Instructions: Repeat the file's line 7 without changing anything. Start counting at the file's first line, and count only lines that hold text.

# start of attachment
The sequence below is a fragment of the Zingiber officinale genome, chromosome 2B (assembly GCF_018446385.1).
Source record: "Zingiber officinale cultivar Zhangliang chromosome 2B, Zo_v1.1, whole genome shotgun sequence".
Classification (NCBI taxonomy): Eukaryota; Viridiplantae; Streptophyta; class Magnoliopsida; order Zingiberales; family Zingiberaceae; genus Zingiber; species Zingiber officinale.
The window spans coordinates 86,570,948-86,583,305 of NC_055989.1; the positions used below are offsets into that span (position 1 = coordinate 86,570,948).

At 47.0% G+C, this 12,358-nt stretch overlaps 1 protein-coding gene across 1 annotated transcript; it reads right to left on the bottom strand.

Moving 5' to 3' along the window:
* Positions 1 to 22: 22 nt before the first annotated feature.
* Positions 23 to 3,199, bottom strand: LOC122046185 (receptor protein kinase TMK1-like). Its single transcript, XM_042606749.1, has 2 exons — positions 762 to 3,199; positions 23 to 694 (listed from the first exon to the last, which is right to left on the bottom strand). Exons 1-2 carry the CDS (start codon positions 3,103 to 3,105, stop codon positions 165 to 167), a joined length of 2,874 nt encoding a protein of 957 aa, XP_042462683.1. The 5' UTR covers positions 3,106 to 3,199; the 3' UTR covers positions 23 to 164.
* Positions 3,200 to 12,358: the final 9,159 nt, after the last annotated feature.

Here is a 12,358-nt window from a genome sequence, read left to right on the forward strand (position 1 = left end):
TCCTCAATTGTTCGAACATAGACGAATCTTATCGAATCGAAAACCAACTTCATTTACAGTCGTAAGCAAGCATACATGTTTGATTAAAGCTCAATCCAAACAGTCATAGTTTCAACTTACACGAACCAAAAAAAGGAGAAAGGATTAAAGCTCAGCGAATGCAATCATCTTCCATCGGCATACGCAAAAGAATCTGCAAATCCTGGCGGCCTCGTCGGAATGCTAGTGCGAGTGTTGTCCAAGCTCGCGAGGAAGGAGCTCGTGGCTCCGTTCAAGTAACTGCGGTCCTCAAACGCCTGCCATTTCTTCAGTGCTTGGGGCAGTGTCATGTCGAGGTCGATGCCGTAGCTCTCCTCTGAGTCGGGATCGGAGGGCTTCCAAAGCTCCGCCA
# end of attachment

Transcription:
* Positions 1 to 22: 22 nt before the first annotated feature.